May Day is celebrated in many countries in many ways and in Finland, it’s called Vappu. It’s also a significant date in the Moomin calendar as, sixty-five years ago to the day, a meeting took place that was to set in motion the Moomin comic strips.

Muumisisarukset, a Finnish book about the genesis of the cartoons, told of this initial meeting. The book has not been published in English but I’ve been working on a translation. So here’s how it happened…

“The summery days at the end of April promised a beautiful and warm May-day festival. But it was not to be. The icy wind did its best to chill any momentum from Spring, and to even further limit the already-limited sense of rejoicing amongst the Finns.” It was in these cheery terms that the Finnish newspaper Ilta-Sanomat described May 1st, 1952.

On April 30th, the day before this most-celebrated Finnish festival, an Englishman arrived in Helsinki. Sporting a grey moustache and a bowler hat, he looked the epitome of a 1950s English Gentleman.

Eight days earlier, he had sailed to Gothenburg where he continued his journey on to Stockholm, arriving on April 29th. He then boarded a steamer – perhaps the Bore I or the Oihonna, any one of the four that provided the link between the Swedish capital and the port of Turku. Soon after the ship docked at 8:30am the next morning, he boarded the Pohjolan Liikenne red express bus, arriving with typical Finnish punctuality in Helsinki at 12:40pm.

He would have crossed the main square, under the watchful gaze of the Kivimiehet, the giant stone statues who guard the entrance to the railway station like a Soviet-era Argonath. Dodging the trams, he would have made his way up Kluuvikatu, past the elegant Karl Fazer Café, a place that would come to profit greatly from the outcome of the next few days. This brought him to Helsinki’s pretty Esplanade, and his destination: Hotel Kämp, which was and arguably still is the top hotel in the city.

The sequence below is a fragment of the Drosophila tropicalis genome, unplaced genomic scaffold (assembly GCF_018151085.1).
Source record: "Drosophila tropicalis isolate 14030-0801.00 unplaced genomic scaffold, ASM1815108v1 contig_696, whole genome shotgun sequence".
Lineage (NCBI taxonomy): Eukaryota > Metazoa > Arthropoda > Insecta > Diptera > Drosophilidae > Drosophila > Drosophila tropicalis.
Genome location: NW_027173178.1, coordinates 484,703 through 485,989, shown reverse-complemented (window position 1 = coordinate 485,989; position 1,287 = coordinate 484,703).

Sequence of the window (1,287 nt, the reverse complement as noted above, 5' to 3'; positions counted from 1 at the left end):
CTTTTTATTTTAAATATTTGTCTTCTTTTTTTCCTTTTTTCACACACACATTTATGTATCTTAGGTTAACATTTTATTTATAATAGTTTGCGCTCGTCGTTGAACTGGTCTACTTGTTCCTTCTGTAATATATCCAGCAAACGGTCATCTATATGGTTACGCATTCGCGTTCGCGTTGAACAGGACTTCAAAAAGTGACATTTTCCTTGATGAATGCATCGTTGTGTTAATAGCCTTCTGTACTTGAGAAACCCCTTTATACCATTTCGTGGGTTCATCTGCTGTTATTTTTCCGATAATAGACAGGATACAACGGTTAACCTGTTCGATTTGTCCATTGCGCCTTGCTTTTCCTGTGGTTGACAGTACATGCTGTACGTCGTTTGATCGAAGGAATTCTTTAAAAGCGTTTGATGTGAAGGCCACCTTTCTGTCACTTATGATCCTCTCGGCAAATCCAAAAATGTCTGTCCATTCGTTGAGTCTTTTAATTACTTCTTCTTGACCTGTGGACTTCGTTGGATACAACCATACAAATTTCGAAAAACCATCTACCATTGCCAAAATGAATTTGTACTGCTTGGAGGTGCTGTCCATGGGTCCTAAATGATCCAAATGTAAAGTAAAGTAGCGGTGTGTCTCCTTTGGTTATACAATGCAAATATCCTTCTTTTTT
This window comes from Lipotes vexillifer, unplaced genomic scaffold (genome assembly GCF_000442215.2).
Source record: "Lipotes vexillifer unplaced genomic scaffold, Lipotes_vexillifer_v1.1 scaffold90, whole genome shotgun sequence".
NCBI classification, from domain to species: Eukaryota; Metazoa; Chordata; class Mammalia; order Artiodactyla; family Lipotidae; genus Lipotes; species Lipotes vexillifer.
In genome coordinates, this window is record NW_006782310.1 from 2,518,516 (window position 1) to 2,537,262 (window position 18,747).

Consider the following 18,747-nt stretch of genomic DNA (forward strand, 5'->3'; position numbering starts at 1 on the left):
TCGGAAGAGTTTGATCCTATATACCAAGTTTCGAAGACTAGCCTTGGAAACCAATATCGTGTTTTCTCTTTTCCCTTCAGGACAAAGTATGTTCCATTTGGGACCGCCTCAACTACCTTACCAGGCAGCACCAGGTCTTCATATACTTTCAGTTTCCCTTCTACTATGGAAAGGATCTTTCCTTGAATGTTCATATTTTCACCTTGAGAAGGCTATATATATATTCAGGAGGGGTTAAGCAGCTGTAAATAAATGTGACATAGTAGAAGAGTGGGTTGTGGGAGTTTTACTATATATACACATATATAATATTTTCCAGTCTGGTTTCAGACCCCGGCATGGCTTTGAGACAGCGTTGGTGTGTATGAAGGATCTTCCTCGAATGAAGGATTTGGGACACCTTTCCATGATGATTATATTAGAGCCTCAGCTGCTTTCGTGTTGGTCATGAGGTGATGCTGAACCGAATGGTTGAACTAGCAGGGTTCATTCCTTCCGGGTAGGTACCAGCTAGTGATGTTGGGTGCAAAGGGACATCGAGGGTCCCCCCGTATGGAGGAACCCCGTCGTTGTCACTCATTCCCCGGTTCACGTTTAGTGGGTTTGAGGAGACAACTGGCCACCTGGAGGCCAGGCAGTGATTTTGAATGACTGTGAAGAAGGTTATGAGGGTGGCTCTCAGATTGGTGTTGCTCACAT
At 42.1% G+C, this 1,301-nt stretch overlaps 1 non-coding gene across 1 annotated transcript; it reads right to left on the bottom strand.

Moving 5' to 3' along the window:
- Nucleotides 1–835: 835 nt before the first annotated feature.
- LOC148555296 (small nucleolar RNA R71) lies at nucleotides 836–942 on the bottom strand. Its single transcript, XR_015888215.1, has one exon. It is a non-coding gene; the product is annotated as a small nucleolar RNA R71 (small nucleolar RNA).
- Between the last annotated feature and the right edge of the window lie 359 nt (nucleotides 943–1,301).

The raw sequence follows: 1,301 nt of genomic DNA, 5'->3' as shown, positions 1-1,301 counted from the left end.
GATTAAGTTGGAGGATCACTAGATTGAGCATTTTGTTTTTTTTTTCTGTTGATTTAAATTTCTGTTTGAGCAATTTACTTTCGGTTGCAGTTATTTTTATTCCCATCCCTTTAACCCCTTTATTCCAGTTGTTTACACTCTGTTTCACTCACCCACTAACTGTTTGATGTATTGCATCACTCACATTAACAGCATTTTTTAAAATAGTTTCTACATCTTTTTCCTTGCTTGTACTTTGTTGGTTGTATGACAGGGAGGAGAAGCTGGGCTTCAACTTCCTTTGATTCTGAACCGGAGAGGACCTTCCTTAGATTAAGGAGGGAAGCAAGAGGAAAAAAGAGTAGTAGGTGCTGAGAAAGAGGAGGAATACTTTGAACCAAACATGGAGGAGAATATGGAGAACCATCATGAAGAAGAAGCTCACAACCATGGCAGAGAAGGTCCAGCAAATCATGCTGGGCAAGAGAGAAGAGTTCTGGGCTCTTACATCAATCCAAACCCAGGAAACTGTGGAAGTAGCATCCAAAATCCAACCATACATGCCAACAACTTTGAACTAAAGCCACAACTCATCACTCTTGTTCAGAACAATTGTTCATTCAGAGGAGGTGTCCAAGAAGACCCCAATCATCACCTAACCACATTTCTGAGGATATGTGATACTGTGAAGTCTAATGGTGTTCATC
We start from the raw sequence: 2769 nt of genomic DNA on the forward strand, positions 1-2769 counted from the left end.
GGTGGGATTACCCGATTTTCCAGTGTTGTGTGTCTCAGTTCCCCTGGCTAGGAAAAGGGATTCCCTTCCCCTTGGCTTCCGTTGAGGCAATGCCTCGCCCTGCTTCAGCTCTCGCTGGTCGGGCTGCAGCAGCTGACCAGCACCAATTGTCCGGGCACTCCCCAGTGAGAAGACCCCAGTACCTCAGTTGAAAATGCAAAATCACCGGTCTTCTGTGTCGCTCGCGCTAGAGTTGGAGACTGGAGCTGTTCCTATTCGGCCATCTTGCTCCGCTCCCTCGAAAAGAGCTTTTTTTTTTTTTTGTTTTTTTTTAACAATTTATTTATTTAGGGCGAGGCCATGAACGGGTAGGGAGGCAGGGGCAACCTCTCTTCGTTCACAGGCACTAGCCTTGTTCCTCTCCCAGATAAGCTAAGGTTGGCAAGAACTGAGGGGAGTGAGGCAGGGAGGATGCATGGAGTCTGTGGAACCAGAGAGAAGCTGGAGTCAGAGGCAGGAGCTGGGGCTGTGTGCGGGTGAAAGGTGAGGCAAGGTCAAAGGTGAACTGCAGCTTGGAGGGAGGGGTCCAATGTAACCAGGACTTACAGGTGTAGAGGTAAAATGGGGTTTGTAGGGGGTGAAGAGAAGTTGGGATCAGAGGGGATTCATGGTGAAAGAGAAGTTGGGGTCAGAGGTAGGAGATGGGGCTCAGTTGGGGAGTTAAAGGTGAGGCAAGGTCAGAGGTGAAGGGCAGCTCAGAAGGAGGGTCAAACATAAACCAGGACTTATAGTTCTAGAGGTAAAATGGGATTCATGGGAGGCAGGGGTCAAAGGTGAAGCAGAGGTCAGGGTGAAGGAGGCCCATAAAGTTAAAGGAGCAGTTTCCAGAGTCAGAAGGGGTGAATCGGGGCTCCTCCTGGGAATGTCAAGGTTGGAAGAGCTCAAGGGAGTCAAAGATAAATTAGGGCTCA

The gentleman with the grey moustache who got off the bus was Charles Sutton, the director of the Associated Newspapers syndicate. He had made the long journey from England to negotiate with the artist Tove Jansson about publishing a comic strip featuring her Moomin characters. Sutton and Jansson had been in close communication since the beginning of January, and things finally seemed to be picking up speed. “Sutton agreed to come to Finland on the eve of May Day,” recalled Tove Jansson of their first meeting, “and so we arranged a business lunch at the Kämp.”

“I was not used to going out of my house during the day, so I didn’t think that day would be anything special. My god, the atmosphere at Kämp! Children, dogs, balloons… pretty girls climbed onto Sutton’s lap to play with his grey moustache.” Sutton asked Jansson if Finns were really always this happy. But the following morning, at breakfast in the same restaurant, Charles Sutton would see the flip side of the coin as, Vappu forgotten, the resident Finns returned to their normal quiet, melancholy manner.

That May Day eve, 1952, was the starting point of Tove Jansson’s journey to international fame and popularity. However at that stage, success was still years away…